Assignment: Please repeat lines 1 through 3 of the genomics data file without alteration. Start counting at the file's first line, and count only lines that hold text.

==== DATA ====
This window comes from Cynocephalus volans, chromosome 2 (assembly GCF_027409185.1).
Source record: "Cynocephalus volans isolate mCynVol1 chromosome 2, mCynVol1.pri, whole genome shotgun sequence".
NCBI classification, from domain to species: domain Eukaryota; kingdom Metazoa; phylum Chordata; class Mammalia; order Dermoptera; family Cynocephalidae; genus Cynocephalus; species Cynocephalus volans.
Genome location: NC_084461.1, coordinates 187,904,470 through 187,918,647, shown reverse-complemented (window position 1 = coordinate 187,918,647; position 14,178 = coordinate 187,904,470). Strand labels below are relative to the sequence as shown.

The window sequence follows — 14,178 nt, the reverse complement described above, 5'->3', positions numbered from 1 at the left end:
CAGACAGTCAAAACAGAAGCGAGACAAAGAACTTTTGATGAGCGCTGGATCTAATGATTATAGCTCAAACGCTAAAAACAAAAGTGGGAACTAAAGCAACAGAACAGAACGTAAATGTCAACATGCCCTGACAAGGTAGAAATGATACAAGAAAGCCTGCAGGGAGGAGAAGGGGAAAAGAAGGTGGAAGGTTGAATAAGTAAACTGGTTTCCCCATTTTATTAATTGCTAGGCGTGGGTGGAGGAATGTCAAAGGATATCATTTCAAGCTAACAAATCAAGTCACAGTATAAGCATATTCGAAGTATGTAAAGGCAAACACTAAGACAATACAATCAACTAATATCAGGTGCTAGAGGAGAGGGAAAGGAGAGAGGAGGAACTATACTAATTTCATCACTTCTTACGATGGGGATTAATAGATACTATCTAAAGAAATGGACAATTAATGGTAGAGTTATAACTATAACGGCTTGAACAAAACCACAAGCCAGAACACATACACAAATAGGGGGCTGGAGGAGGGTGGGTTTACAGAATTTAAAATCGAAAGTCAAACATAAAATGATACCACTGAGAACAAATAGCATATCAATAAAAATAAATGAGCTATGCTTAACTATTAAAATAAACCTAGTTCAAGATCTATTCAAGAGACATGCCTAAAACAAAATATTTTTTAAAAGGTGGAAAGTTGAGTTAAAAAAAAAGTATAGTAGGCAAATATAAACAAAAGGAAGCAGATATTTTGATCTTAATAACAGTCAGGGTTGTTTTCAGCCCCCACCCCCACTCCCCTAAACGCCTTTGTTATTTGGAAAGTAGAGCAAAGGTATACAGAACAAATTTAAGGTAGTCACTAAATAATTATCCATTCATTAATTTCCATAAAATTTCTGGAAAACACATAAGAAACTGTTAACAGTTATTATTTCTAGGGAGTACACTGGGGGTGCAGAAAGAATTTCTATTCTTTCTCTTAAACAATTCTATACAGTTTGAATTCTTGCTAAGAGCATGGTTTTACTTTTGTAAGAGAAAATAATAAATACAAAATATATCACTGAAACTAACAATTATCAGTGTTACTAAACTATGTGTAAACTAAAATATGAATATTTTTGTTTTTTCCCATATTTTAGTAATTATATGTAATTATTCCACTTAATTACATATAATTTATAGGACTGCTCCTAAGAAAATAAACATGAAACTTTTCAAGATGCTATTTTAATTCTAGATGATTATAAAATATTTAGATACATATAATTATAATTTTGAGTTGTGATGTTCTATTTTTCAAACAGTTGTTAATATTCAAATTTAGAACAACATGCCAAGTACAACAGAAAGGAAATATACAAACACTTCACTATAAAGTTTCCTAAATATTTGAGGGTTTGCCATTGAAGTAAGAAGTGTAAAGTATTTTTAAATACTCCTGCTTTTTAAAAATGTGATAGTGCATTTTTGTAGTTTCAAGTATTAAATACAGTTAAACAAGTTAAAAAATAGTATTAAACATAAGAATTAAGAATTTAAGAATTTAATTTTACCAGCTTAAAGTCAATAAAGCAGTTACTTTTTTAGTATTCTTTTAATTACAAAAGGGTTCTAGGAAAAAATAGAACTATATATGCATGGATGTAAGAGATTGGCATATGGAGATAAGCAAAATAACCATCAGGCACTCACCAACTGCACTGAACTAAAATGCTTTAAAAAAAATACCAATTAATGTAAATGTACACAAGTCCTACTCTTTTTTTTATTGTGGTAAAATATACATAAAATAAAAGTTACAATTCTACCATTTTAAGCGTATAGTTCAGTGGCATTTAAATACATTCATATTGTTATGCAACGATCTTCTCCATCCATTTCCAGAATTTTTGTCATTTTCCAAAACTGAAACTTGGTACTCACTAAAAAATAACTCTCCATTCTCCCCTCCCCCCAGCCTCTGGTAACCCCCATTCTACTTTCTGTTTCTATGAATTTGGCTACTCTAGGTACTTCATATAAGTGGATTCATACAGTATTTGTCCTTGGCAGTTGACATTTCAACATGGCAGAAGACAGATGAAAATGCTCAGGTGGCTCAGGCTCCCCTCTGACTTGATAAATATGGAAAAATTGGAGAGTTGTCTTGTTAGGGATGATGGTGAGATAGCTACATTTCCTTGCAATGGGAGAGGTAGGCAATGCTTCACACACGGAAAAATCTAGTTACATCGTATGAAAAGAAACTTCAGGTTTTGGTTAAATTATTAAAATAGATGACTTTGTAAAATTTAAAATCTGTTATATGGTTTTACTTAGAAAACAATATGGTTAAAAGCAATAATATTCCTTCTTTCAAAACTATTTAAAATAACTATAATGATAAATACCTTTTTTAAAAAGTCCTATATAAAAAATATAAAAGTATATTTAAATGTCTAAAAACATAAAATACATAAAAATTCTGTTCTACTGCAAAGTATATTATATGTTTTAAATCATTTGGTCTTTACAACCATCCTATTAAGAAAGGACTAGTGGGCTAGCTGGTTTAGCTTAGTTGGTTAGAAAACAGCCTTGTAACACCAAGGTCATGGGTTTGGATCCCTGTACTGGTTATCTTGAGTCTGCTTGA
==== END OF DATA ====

This window comes from Cynocephalus volans, chromosome 2 (assembly GCF_027409185.1).
Source record: "Cynocephalus volans isolate mCynVol1 chromosome 2, mCynVol1.pri, whole genome shotgun sequence".
NCBI classification, from domain to species: domain Eukaryota; kingdom Metazoa; phylum Chordata; class Mammalia; order Dermoptera; family Cynocephalidae; genus Cynocephalus; species Cynocephalus volans.